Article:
STORY SUBMITTED BY MICHAEL GIBSON – CONDOMINIUM LAWYER – MILLER THOMSON LLP. Originally printed in “InSite to Condos” Vol. 39, Issue 1.
In January 2020, Alberta introduced new provisions of the Condominium Property Regulation, shedding light on insurance obligations between owners and their condominium corporations. One significant change revolved around insurance deductables.
Absolute Liability for Unit Owners
Previously, when a condominium corporation suffered a loss, they paid the insurance deductible and then sought to recover it from the owner responsible for the loss. However, under s. 62.4 of the Condominium Property Regulation, this is no longer the case. Now, if a condominium corporation pays an insurance deductible for a loss originating in an owner’s unit or exclusive use area, the owner is absolutely liable for that deductible. Absolute liability implies that the owner is held responsible solely based on the proof of the loss originating in their unit, regardless of any negligence.
Moreover, this deductible chargeback may even be secured against the owner’s unit if the condominium bylaws permit.
But there’s a limit: the law caps an owner’s liability for deductible amounts at $50,000. While owners are “absolutely liable” for deductible costs in their units, they can’t be held accountable for more than $50,000. This limitation shields unit owners from excessive financial burdens arising from unforeseen events.
A Developing Practice
Since these changes to the law on insurance in condominiums, a practice has emerged in which owners’ insurers may opt to pay up to the $50,000 limit, even if no claim is made by the condominium corporation. This practice offers condominium corporations flexibility, allowing them to collect up to the maximum chargeback amount against the owner of the unit where the loss originated without necessarily filing an insurance claim. Though this is still a developing practice and should not be taken as a given.
Despite these legal realities, some find the law unfair, and it raises questions. For instance: why should the condominium corporation, and by extension, all unit owners collectively, bear the burden of repair costs – even temporarily – when the cause
of the damage originated within an owner’s unit?
Accidents happen – without negligence; simple wear and tear alone can lead to losses and damage. This is the nature of property ownership; owners have a responsibility to maintain their property. In the context of collective ownership and condominium living, ownership implies shared responsibilities among owners for the benefit of the entire community.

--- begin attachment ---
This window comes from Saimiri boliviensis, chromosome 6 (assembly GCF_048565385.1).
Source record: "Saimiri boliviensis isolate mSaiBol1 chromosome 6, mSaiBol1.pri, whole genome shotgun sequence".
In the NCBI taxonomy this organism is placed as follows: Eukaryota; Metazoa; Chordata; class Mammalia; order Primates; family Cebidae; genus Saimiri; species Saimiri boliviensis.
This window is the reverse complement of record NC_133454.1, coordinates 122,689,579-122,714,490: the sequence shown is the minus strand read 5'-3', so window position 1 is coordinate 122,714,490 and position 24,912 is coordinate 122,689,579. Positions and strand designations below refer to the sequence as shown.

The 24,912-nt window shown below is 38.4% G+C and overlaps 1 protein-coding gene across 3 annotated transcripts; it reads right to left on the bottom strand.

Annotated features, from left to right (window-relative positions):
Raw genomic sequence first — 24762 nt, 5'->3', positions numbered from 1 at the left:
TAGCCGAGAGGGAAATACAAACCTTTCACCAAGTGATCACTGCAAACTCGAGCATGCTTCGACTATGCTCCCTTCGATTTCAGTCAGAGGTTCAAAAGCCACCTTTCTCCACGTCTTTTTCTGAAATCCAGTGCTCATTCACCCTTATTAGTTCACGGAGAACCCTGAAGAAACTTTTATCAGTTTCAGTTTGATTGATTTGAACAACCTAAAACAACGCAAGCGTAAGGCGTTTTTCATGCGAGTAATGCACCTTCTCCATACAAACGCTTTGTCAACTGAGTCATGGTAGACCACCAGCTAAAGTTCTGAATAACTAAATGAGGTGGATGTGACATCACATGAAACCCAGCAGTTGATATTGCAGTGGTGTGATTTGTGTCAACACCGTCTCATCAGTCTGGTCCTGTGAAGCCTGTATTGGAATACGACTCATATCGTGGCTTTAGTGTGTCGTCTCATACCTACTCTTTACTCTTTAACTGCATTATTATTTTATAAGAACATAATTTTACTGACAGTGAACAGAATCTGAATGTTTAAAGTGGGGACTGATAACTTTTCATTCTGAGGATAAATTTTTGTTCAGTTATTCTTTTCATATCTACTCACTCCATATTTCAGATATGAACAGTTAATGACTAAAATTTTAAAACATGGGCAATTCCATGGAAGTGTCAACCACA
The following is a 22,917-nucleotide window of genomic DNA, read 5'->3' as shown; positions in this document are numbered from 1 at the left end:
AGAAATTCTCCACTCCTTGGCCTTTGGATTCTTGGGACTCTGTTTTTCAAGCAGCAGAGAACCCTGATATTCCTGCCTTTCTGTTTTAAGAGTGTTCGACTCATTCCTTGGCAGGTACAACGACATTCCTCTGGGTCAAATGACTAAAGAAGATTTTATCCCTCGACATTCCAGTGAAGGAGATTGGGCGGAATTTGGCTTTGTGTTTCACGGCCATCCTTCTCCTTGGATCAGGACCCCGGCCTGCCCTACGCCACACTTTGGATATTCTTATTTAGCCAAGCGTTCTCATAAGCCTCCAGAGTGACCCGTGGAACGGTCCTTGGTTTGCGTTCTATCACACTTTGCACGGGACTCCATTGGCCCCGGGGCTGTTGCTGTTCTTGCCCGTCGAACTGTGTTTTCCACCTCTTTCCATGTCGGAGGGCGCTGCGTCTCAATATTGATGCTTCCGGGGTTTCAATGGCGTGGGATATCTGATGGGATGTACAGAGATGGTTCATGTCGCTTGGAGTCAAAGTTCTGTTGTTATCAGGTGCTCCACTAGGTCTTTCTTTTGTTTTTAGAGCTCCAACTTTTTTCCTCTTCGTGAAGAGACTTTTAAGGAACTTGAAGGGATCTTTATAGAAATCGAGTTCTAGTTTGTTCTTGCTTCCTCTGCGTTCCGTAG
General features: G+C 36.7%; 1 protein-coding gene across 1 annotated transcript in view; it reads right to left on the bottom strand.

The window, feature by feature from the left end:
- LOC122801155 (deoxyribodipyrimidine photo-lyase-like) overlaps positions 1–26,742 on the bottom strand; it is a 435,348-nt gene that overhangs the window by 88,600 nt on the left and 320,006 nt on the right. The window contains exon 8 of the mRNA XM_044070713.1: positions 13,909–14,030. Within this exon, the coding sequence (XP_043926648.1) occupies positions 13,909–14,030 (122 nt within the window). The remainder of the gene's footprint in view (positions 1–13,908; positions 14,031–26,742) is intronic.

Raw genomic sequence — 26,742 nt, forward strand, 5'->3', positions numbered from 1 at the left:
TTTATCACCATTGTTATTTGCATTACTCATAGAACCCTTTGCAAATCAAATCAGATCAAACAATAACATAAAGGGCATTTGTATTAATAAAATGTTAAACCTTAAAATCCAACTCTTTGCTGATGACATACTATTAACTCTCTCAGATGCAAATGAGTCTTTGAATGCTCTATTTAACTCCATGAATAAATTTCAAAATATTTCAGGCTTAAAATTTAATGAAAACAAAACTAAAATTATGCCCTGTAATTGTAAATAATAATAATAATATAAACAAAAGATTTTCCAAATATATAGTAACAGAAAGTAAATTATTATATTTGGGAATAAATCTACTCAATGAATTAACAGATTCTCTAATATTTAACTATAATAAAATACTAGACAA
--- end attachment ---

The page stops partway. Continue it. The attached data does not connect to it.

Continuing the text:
For instance, a water loss in a multi-unit residential building can impact multiple units. The law seeks to strike a balance: on the
one hand – holding the owner of the unit where the loss originated primarily responsible to a maximum extent – while on the other the condominium corporation is responsible for the remainder as a shared expense. Owners can secure insurance for their individual liability, while the condominium corporation can budget a contingency fund for any potential accidents it may need to absorb.
Exceptions to Liability Limits
The law in Alberta includes an exception to the $50,000 liability limit. This cap applies only when an owner may be held
absolutely liable, irrespective of fault. But…
In cases involving evidence of negligence or intentional destruction, the cap may not protect the owner. Section 62.4(6) of the Condominium Property Regulation preserves the condominium corporation’s right to file a civil lawsuit against those responsible for willful property damage and negligence. This ensures that, in cases of negligence or willful damage, condominium corporations maintain the right to seek recovery against individuals at fault, regardless of the deductible chargeback cap.
Despite these deductible provisions being in effect for the last three years in Alberta, some cases continue where condominium boards and managers seek full repair costs from owners, even when the owner’s insurance has already covered the $50,000 deductible and negligence isn’t at play.
In such cases, it’s crucial for boards and managers to have clear evidence of negligence, review the corporation’s insurance history, and to know the full background that went into setting the deductible limit before filing a claim.
In many cases, transparency around bylaw amendments can provide clarity for all before a claim is ever filed, providing adequate security for deductible chargebacks in the process. Careful consideration and transparency are essential when navigating the evolving landscape of condominium insurance in Alberta.